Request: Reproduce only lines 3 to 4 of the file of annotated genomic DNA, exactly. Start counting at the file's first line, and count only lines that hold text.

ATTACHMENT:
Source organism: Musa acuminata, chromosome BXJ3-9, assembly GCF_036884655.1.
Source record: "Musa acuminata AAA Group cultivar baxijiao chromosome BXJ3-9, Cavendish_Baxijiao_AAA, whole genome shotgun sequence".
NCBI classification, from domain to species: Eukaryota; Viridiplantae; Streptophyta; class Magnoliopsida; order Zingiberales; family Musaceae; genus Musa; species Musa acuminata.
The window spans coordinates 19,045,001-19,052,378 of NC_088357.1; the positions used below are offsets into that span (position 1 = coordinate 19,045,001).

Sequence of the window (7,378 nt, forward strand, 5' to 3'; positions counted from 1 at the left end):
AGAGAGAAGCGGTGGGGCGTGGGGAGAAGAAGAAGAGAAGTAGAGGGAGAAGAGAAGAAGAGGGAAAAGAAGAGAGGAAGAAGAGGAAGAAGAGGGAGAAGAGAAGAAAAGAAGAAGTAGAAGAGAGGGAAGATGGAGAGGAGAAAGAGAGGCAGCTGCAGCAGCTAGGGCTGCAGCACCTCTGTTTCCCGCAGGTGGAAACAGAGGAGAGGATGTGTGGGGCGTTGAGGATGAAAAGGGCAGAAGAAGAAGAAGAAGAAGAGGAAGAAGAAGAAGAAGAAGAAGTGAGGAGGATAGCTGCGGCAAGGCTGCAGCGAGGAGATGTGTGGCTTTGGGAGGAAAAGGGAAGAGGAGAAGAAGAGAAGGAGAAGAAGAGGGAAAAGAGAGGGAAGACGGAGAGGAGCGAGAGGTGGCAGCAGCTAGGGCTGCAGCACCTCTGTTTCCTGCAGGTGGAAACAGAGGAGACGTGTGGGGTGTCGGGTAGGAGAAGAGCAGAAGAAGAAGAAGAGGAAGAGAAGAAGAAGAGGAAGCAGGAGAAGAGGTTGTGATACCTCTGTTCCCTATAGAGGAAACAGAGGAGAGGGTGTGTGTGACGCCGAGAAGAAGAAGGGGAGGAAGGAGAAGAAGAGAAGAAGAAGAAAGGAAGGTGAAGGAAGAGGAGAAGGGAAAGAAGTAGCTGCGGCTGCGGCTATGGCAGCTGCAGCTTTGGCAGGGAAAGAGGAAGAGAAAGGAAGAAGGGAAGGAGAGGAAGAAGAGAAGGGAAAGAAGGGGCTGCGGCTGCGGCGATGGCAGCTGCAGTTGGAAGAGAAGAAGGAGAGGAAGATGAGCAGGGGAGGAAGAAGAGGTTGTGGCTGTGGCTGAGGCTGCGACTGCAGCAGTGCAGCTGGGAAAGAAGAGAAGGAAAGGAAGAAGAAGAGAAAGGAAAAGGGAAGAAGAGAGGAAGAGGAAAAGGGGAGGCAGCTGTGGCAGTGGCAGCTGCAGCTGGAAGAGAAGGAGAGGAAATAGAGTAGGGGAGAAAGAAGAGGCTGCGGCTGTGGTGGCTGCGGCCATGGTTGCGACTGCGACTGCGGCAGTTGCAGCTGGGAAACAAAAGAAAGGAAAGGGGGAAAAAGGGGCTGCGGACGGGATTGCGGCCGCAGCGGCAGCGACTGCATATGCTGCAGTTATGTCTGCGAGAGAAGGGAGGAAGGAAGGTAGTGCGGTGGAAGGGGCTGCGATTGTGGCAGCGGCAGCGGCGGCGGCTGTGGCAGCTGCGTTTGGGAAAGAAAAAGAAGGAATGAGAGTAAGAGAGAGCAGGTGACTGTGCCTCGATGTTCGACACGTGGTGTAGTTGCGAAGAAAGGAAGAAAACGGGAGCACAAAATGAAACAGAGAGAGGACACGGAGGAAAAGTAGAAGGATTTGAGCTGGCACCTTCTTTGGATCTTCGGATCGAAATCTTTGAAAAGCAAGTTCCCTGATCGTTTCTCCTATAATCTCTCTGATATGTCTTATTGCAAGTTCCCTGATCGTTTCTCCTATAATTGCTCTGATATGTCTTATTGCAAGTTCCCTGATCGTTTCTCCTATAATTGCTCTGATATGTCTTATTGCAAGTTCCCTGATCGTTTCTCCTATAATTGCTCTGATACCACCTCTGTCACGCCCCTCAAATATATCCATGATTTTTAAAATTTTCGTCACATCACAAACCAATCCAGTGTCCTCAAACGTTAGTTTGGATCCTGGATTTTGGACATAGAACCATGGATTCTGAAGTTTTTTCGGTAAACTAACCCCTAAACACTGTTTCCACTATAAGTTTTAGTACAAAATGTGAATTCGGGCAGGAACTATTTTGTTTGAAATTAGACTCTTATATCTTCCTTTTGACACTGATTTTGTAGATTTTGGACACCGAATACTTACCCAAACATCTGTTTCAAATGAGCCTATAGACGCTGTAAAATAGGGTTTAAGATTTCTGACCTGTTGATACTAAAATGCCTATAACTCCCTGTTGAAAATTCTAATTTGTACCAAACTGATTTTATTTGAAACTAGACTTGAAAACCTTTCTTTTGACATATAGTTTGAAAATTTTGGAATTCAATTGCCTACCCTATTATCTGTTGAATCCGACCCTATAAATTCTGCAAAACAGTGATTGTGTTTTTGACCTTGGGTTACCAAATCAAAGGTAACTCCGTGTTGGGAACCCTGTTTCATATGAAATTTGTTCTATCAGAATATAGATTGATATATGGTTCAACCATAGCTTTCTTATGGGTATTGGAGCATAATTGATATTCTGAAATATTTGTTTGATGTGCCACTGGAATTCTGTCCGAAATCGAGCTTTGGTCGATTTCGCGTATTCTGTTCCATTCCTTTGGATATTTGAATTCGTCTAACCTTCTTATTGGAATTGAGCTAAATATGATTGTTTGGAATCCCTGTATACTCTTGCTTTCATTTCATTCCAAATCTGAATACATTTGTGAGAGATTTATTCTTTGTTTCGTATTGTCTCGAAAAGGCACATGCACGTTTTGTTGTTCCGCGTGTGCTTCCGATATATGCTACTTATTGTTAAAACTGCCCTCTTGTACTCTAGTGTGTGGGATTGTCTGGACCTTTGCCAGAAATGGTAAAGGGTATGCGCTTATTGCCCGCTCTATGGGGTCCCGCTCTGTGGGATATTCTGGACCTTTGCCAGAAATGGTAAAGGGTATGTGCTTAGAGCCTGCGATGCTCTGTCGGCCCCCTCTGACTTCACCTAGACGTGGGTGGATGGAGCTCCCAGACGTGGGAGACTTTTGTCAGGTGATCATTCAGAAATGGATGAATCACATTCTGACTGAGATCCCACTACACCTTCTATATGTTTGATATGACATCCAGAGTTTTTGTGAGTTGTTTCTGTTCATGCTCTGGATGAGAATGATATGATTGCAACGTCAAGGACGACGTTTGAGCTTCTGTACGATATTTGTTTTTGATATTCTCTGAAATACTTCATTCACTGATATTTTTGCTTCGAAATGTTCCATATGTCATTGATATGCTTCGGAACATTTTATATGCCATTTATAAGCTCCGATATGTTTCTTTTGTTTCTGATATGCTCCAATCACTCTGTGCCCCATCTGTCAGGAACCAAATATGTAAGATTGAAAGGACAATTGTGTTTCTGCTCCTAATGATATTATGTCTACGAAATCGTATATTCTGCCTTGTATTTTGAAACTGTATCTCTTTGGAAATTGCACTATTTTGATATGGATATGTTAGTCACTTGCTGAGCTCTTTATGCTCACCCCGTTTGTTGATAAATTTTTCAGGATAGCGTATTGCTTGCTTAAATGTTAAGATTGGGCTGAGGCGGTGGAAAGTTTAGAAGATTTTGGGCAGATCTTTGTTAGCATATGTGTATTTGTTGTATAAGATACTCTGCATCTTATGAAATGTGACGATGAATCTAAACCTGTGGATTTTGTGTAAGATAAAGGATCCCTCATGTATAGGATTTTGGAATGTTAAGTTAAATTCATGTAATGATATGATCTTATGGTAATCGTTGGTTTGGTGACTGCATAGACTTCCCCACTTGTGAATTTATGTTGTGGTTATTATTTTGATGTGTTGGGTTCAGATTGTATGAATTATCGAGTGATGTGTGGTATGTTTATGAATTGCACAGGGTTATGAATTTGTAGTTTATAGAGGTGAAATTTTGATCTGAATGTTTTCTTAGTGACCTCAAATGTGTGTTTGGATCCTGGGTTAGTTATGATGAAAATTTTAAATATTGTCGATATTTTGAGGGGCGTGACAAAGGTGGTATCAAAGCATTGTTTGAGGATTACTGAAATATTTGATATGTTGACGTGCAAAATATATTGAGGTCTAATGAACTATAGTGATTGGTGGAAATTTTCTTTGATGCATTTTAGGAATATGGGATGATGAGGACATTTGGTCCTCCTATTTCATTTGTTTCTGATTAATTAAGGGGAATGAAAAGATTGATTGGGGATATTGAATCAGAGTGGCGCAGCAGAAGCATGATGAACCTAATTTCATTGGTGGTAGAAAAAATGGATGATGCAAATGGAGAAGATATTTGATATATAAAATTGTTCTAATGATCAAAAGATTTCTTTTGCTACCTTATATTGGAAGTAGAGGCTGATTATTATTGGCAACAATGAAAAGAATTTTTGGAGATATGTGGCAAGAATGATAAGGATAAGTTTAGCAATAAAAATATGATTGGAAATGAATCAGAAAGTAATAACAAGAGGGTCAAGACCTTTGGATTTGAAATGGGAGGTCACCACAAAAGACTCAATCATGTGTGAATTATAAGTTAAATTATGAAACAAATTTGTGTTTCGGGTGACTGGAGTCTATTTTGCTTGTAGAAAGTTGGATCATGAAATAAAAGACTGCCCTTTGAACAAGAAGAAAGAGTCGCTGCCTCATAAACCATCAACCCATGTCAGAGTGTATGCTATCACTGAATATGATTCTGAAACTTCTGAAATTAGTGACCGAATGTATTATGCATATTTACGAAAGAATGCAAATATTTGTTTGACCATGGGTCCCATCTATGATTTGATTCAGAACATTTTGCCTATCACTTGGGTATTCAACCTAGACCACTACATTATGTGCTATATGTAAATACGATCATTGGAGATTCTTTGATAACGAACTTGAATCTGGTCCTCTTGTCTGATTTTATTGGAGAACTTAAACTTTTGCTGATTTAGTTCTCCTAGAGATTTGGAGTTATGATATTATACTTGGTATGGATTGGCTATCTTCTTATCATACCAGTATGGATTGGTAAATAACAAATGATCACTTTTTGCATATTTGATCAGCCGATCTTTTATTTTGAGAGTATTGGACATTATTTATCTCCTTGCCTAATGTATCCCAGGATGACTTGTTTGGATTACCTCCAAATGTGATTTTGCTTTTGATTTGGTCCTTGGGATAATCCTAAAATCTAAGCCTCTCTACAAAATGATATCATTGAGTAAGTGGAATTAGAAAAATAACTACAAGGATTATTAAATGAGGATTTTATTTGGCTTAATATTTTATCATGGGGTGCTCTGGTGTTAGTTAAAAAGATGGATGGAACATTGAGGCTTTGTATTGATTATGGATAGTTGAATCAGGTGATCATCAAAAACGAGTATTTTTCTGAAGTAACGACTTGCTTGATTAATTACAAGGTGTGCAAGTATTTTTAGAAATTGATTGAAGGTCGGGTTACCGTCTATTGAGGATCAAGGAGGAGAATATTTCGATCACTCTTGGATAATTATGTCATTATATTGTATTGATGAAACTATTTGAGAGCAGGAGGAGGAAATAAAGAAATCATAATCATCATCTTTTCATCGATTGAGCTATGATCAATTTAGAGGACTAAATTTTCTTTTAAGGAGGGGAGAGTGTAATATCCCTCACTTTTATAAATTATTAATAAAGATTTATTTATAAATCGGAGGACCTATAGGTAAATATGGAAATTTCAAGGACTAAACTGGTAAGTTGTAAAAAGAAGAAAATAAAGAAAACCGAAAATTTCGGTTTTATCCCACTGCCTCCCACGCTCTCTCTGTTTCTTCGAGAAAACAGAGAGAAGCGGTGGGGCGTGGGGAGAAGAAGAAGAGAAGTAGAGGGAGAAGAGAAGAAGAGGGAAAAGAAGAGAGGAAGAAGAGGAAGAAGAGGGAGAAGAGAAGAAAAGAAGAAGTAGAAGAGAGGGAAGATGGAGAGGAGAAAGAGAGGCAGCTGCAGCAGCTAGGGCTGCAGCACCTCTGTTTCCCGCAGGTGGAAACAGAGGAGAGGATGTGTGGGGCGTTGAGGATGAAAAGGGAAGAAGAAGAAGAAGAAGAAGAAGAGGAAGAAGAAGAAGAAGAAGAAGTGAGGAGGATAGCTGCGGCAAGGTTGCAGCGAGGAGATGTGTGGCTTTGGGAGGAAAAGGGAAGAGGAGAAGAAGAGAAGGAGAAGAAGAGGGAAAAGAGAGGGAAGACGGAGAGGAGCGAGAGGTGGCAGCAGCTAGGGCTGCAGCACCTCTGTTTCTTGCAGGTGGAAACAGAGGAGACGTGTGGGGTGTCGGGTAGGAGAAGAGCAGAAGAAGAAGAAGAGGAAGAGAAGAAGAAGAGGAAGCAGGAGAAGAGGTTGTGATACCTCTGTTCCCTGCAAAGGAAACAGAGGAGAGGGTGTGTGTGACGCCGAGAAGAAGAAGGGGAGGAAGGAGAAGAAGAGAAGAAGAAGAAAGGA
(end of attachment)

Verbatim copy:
NCBI classification, from domain to species: Eukaryota; Viridiplantae; Streptophyta; class Magnoliopsida; order Zingiberales; family Musaceae; genus Musa; species Musa acuminata.
The window spans coordinates 19,045,001-19,052,378 of NC_088357.1; the positions used below are offsets into that span (position 1 = coordinate 19,045,001).